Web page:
Christie got more time to speak to an audience of about 5 million people, but it also opened himself up to more attacks from the lower polling candidates like Governor Bobby Jindal.
“I think as long as you get the opportunity to be on the stage, and the cameras are on, and the media is watching, and a lot of folks are watching, you have an opportunity to make an impression,” he said.
Complaining about debate rules, he explained, wasn’t the right way to impress voters in the long run. “Nobody votes for the guy that kicks dirt at the empire. They don’t like that guy,” he said.
But he admitted that using national polls as the criteria for the debates was probably not the best way to sort through the candidates who would appear onstage.
“How you’re doing in Iowa and New Hampshire is much more relevant than how you are doing with 400 Republicans nationally,” he said.
Christie has focused most of his time in New Hampshire, instead of a national strategy, reaping a boost in political support after spending over 40 days campaigning in the state and hosting over 30 town halls.
The latest New Hampshire poll shows him tied with Bush at eight percent support – ahead of Ben Carson and John Kasich.
His Iowa strategy is already different from opponents who made a short campaign swing in the state after the debates. Jeb Bush, Marco Rubio and Donald Trump hosted larger events in auditoriums, delivering a quick speech before they headed down to Florida for the “Sunshine Summit.”
In his interview with Breitbart News, Christie pointed out that the biggest challenge in his presidential campaign was patience, working the ground game even if the success of his efforts wasn’t always apparent.
“The hardest part of this stuff is to remain disciplined, and patient, and to persevere, over the things that get put in front of you,” Christie said. “I just got to keep plugging away.”
Christie understands what it’s like to keep working in the face of long odds, particularly after running a surprisingly successful race in New Jersey when he challenged Democratic incumbent Gov. Jon Corzine. Christie openly admitted that he was a much more relaxed candidate than he was then, now that he has experienced a win.
“In ’09, I had never been through anything like that, so I was struggling to find my way the whole time,” he admitted.
At the time, he recalled reaping the results of a surge of Tea Party activists that helped him get elected in the state. He pointed out that the concerns in the country had only grown stronger as more people in country grew more concerned about what was happening in Washington.
During the interview, Christie spoke with Breitbart News about how he didn’t support the Gang of Eight immigration reform bill, criticized President Obama’s Trans-Pacific trade deal, and addressed the growing anti-police sentiment in the country.
“I think the electorate in general is more frustrated,” he said. “I think that affects Tea Party folks but also affects religious conservatives, affects more mainstream conservatives. It affects everybody because we sent a Republican congress down there and they haven’t done anything,” he said.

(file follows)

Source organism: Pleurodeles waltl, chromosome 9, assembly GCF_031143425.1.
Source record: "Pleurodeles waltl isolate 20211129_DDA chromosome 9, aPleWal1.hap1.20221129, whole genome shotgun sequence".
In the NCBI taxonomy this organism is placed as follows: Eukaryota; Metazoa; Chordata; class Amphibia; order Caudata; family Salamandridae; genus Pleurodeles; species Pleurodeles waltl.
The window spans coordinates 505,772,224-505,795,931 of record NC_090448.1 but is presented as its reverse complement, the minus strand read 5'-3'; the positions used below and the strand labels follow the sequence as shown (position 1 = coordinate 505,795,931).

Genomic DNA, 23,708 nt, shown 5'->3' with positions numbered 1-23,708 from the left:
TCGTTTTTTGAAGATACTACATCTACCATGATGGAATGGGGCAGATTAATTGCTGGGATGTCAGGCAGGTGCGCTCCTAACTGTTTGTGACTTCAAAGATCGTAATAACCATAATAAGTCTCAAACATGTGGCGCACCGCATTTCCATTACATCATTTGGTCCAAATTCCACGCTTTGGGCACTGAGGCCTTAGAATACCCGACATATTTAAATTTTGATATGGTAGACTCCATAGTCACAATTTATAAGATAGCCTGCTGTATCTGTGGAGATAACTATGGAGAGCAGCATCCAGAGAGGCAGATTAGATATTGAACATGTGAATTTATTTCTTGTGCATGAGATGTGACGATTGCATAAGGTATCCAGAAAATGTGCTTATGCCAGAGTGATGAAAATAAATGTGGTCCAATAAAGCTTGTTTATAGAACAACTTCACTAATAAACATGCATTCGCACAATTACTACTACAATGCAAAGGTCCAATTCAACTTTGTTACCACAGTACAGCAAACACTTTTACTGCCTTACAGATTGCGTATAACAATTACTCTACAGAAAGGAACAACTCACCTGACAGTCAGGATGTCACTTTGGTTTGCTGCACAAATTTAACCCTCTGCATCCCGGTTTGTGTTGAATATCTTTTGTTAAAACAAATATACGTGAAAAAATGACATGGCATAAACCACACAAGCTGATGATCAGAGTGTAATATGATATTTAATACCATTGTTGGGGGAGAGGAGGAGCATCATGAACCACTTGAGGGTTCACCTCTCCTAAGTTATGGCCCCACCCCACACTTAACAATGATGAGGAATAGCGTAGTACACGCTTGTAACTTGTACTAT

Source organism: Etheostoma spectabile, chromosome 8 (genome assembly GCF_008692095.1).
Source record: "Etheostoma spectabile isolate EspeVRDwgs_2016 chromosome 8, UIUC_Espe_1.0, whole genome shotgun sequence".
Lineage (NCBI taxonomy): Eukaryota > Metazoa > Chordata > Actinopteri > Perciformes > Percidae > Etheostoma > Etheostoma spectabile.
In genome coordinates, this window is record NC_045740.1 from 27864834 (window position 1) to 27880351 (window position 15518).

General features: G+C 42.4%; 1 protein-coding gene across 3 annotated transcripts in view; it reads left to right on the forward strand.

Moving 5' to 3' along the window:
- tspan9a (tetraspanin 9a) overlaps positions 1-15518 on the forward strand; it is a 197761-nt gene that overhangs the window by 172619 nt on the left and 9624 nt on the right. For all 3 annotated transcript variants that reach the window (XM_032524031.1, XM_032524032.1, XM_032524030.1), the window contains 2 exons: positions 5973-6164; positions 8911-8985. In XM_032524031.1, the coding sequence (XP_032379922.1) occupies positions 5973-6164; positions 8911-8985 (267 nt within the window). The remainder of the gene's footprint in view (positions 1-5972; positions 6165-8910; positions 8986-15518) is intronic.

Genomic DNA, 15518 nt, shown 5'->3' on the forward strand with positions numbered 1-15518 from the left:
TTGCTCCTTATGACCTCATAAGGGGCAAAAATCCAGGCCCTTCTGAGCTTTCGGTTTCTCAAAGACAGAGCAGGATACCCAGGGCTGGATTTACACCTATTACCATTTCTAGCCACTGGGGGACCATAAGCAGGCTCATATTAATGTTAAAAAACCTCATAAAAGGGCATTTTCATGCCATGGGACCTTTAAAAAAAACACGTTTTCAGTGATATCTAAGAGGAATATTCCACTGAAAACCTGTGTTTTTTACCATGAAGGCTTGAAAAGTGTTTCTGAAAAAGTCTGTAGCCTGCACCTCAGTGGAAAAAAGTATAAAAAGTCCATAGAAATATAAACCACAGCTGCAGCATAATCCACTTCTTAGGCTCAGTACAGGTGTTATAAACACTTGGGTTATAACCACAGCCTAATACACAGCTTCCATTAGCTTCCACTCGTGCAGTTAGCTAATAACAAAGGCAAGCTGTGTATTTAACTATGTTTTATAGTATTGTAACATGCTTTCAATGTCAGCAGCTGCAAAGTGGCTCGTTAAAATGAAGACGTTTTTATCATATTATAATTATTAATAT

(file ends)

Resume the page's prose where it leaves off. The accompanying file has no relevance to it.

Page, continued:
Tea Party members, he suggested, were only getting more involved in more issues that they cared about, identifying with issues like illegal immigration as well as issues of taxes and spending.
“It’s not the same as it felt six years ago in 09,” he said.
That’s why Christie wants to answer every question on as many diverse topics as possible, not allowing questions at town halls to be vetted or filtered by his staff.
As he criss-crosses both Iowa and New Hampshire, he is feeling more confident with his performance on the trail, especially after spending time listening to voters.
“I just feel like I’m getting better at it, because I’ve been doing it more,” he said. “I think as with anything else the more you do it, if you have some talent at it, the better you’re going to get.”
After the interview with Breitbart News, Christie stepped out of his office where Iowa maps were framed by large cardboard cutouts of his head and campaign signs.
“I’m a little disconcerted by those big heads of mine on the wall,” he joked, gazing at the walls of the newly decorated office. “I’m working my way through it.”
He thanked his supporters for coming, noting that the media had branded him as one of the “joyful” Republicans campaigning.
“I really am enjoying myself,” Christie said. “I don’t look at this as a burden, you’re not going to hear me out there complaining … it should be hard, because the presidency is hard, especially if you do it the right way, working every day to stay in touch with the people who put you there.”
He explained to supporters why he was focused so intently on a campaign push in Iowa.
“I feel this race turning in our direction now, especially in these last two weeks,” he said, referring to his debate performances in the past two debates and the video on drug addiction that went viral. “It’s forcing everybody to take a new look at our campaign.”
He reassured voters that he was ready for the moment, citing the media spotlight that would swing back in his direction if he gained new momentum.
“When the spotlight turns on you, either you shine or you melt,” he said. “I’ve had the bright light on me for six years. I can guarantee you this much, I’m not going to melt.”